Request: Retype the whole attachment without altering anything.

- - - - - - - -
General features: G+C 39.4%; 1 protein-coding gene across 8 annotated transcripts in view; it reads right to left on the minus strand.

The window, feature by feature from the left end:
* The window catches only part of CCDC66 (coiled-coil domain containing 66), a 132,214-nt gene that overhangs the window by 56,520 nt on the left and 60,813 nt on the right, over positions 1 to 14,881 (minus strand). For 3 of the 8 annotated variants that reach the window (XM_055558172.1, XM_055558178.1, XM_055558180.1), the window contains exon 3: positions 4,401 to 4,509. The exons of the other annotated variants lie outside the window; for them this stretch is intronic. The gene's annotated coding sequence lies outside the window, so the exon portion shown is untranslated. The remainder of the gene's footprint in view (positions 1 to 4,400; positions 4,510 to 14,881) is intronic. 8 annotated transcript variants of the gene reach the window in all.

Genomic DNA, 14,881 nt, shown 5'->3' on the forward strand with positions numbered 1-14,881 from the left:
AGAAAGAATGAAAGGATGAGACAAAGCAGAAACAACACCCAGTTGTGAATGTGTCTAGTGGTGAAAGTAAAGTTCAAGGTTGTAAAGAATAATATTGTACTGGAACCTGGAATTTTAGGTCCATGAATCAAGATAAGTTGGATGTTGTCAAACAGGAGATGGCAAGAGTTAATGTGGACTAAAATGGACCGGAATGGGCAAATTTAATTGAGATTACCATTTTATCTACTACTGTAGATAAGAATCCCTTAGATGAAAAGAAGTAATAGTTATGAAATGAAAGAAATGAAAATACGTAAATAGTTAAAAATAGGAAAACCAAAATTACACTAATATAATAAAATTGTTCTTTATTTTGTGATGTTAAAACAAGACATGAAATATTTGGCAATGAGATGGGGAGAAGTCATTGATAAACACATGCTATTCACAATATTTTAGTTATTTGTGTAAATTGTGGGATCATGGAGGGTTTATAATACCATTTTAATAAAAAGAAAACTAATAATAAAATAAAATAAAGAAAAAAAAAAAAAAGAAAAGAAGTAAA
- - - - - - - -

General features: G+C 39.4%; 1 protein-coding gene across 8 annotated transcripts in view; it reads right to left on the minus strand.

The window, feature by feature from the left end:
* The window catches only part of CCDC66 (coiled-coil domain containing 66), a 132,214-nt gene that overhangs the window by 56,520 nt on the left and 60,813 nt on the right, over positions 1 to 14,881 (minus strand). For 3 of the 8 annotated variants that reach the window (XM_055558172.1, XM_055558178.1, XM_055558180.1), the window contains exon 3: positions 4,401 to 4,509. The exons of the other annotated variants lie outside the window; for them this stretch is intronic. The gene's annotated coding sequence lies outside the window, so the exon portion shown is untranslated. The remainder of the gene's footprint in view (positions 1 to 4,400; positions 4,510 to 14,881) is intronic. 8 annotated transcript variants of the gene reach the window in all.

Genomic DNA, 14,881 nt, shown 5'->3' on the forward strand with positions numbered 1-14,881 from the left:
AGAAAGAATGAAAGGATGAGACAAAGCAGAAACAACACCCAGTTGTGAATGTGTCTAGTGGTGAAAGTAAAGTTCAAGGTTGTAAAGAATAATATTGTACTGGAACCTGGAATTTTAGGTCCATGAATCAAGATAAGTTGGATGTTGTCAAACAGGAGATGGCAAGAGTTAATGTGGACTAAAATGGACCGGAATGGGCAAATTTAATTGAGATTACCATTTTATCTACTACTGTAGATAAGAATCCCTTAGATGAAAAGAAGTAATAGTTATGAAATGAAAGAAATGAAAATACGTAAATAGTTAAAAATAGGAAAACCAAAATTACACTAATATAATAAAATTGTTCTTTATTTTGTGATGTTAAAACAAGACATGAAATATTTGGCAATGAGATGGGGAGAAGTCATTGATAAACACATGCTATTCACAATATTTTAGTTATTTGTGTAAATTGTGGGATCATGGAGGGTTTATAATACCATTTTAATAAAAAGAAAACTAATAATAAAATAAAATAAAGAAAAAAAAAAAAAAGAAAAGAAGTAAA